What a Frozen Alpine Goat Can Teach Us About Famous Ice Mummies
DNA is especially important now in understanding our ancestors and the past. However, there is a problem in that it can often be difficult to analyze and preserve. The discovery of a mummified chamois, a goat like animal that is indigenous to mountainous areas of Europe, is now helping experts to evaluate DNA without damaging it irretrievably. This research can aid in the development of new conservation techniques for similar mummified remains. This means the frozen goat may be useful when it comes to understanding famous ice mummies .
The mummified chamois was found in the Val Aurina, South Tyrol, in the Italian Alps by some mountaineers. Experts from Eurac went to the site and one of them, Hermann Oberlechner, an Alpinist “realised that he was faced with a highly unique discovery and informed the relevant ranger,”according to Eurac. The item had been preserved for some four centuries and had only been recently revealed by a retreating glacier. Oberlechner told Science Daily that “Only half of the animal's body was exposed from the snow. The skin looked like leather, completely hairless; I had never seen anything like it.”
“Only half of the animal's body was exposed from the snow. The skin looked like leather, completely hairless; I had never seen anything like it.” ( Esercito Italiano - Comando Truppe Alpine )
Helicopter Transport for a Frozen Goat
It took a great deal of collaboration and care to remove the blanket of snow that covered the goat, which was not damaged while being removed. The experts wanted to get the chamois off the mountain so that it could be studied and preserved, but there was a problem. The discovery site is impassable and can only be reached by climbing and hiking for several hours.
The Italian Alpine Army Corps were asked for their assistance and they provided a helicopter. This brought the chamois remains down from the mountain and to a Eurac research center, where it has been placed in a refrigerated cell.
Marco Samadelli, conservation expert at Eurac Research, and Eurac Research anthropologist Alice Paladin with the 400-year-old chamois discovered in Val Aurina, South Tyrol (Italy). The discovery site, at 3200 m MSL, is impassable and can only be reached by a six-hour hike. For this reason, following their initial inspection, the researchers decided to ask for the support of the Alpine Army Corps in the recovery of the animal. (Esercito Italiano - Comando Truppe Alpine )
The chamois is not that important in itself, but it was soon realized that it could be useful as a simulant for research on biological matter that has been frozen. Marco Samadelli, a conservation expert at Eurac, told Heritage Daily that “Thanks to our previous studies we know the optimal physical and chemical parameters for preservation from a microbiological point of view.”
The chamois can be studied specifically with regard to the DNA and how conditions in the extreme cold altered its make-up. Samadelli told Heritage Daily “With repeated in-depth analysis we will verify what alterations the DNA undergoes when external conditions change.”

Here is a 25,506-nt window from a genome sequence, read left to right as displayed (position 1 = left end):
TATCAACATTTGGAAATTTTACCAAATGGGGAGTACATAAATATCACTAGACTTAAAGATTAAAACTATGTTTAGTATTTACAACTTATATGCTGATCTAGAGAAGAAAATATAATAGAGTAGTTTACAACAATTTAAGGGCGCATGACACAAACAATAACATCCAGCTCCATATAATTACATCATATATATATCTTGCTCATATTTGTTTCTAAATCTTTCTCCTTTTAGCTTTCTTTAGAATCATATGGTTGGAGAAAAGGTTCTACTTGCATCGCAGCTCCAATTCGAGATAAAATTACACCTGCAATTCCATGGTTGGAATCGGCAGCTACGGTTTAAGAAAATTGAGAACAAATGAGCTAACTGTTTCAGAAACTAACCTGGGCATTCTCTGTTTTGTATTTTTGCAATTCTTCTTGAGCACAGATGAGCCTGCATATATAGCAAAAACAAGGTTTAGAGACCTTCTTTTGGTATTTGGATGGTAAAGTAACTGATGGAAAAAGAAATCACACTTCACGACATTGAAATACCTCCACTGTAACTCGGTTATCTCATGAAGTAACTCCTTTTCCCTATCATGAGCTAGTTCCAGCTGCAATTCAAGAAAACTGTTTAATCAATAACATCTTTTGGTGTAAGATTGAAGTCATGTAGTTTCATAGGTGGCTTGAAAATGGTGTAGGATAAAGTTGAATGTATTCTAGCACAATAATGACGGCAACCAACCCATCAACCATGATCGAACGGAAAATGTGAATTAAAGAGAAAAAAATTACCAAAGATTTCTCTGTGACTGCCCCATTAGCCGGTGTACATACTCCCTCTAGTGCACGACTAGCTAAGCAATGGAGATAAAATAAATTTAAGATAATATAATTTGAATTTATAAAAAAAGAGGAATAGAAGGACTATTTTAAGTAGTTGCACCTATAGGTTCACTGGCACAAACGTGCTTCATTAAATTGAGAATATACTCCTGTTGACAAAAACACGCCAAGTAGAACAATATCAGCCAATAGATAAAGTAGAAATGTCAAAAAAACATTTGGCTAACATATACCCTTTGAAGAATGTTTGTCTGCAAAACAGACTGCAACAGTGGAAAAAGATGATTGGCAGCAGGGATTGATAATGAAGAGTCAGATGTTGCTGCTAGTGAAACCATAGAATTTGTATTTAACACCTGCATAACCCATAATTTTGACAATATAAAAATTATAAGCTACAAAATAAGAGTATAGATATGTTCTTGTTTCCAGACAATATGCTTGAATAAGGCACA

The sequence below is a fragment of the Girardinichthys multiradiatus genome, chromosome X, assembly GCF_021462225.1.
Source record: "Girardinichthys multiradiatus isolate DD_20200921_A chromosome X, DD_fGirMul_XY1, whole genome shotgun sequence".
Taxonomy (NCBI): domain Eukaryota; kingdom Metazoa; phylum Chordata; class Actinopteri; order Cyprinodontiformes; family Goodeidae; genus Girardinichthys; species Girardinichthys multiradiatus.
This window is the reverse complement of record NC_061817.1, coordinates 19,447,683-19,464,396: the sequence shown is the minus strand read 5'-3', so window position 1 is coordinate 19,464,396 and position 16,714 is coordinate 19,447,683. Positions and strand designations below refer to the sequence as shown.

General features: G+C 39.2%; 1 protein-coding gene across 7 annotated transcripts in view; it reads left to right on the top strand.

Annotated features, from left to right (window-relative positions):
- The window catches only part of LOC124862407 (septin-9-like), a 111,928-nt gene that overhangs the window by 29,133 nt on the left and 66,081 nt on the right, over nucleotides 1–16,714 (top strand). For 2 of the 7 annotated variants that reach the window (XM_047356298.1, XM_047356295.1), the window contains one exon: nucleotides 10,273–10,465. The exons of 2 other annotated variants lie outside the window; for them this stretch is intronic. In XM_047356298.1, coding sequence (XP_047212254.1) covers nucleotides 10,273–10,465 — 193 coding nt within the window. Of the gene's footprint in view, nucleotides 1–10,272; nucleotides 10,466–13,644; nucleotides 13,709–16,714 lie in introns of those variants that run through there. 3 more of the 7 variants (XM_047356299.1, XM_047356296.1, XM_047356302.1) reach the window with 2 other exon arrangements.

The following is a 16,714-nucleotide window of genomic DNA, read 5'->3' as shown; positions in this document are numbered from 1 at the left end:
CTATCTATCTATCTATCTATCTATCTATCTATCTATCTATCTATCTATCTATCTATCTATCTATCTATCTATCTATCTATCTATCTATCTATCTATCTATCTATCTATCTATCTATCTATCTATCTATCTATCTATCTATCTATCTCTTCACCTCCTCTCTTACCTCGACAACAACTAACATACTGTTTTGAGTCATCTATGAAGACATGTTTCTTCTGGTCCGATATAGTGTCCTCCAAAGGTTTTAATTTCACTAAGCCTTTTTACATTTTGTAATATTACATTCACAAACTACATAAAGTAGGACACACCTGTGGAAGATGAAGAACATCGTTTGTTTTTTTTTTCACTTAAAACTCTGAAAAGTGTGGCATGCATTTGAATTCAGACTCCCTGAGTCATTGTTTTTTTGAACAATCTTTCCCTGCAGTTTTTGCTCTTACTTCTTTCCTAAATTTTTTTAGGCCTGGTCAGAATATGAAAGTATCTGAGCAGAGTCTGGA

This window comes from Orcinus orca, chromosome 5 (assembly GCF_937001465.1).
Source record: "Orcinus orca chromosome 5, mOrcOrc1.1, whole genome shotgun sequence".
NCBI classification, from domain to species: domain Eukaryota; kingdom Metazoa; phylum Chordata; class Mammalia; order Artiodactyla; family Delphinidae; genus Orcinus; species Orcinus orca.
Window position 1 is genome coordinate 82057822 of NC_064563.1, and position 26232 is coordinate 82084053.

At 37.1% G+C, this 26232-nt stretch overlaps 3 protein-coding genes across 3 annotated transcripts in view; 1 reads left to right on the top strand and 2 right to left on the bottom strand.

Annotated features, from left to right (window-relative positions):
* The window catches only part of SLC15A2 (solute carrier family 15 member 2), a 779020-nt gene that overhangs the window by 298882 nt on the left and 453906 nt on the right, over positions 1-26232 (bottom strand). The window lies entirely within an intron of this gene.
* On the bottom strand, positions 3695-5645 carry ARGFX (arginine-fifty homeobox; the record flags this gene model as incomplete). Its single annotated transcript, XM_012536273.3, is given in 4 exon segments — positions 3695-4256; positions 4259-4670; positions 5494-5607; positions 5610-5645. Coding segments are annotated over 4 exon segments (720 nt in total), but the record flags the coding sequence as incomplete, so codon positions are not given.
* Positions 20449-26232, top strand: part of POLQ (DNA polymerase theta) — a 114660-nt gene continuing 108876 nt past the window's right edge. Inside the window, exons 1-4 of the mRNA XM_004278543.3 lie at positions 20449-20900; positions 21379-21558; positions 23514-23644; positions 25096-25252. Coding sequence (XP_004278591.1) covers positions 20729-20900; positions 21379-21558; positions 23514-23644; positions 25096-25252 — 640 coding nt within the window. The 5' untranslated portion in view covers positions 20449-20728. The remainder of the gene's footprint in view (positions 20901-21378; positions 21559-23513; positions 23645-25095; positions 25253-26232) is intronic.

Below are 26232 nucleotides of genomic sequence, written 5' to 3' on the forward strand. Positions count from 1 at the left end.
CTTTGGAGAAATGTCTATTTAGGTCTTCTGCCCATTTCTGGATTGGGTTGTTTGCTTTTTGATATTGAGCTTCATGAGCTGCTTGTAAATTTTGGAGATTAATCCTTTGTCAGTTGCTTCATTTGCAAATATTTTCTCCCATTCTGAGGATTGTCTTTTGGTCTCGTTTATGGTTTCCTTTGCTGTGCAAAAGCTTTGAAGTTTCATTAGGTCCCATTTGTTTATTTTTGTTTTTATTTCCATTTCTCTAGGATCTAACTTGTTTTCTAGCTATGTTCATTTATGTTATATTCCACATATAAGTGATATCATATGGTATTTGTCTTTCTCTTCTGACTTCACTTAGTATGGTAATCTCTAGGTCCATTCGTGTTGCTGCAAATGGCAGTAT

Immediately, the experts recognized that the chamois could be useful when developing new techniques to understand the DNA of ice mummies. Albert Zink, who heads research on Ice mummies at Eurac, is quoted by Heritage Daily as saying that “Our goal is to use scientific data to develop a globally valid conservation protocol for ice mummies. This is the first time an animal mummy has been used in this way.”
- Mummy Juanita: The Sacrifice of the Inca Ice Maiden
- Making the Dead Speak: Scientists Plan to Recreate the Voice of Otzi the Iceman
- Desecration and Romanticization – The Real Curse of Mummies
Preserving Ice Mummies
The frozen chamois can allow researchers to have a better understanding of ice mummies. Eureka Alerts reports that ‘an intact animal mummy is a perfect simulant for research.’ It can allow scientists to develop new techniques on how to extract DNA . These can then be used in new ways, not only to study ice mummies, but also to help preserve them, which is often very challenging.
As glaciers melt around the world, often due to climate change, many amazing finds are being made. Several crucial discoveries are being made in mountains, above the snowline. Lots of these discoveries include biological remains and human remains that have been mummified thanks to the extreme cold – the ice mummies. Naturally, they offer a unique opportunity for specialists to study the past.
Mummy Juanita and Ötzi, Two Famous Ice Mummies
Ötzi or Utzi is one of the most famous ice mummies to have been uncovered so far. This is the mummy of a man who died over 5000 years ago in the Chalcolithic (Copper Age). Mummy Juanita is another famous ice mummy. This is the name given to the preserved remains of a young Inca girl who was killed as part of a sacrifice during the 16th century in the Andes.
Ötzi ( CC BY NC ND 2.0 ) and Mummy Juanita. ( Mummy Juanita )
Ice mummies are known as natural mummies because they have been preserved by natural conditions. These cadavers have not been subject to human procedures that mummified them as opposed to the case with Egyptian mummies .
The chamois remains are currently being evaluated at the Eurac Research Conservation Laboratory. This laboratory is dedicated to understanding how frozen mummies are preserved. The chamois can help specialists to develop preservation systems that can ensure that the remains of others are preserved, for posterity and especially, their crucial DNA.
Top image: What will this frozen goat teach us about famous human ice mummies? Source: Esercito Italiano - Comando Truppe Alpine
By Ed Whelan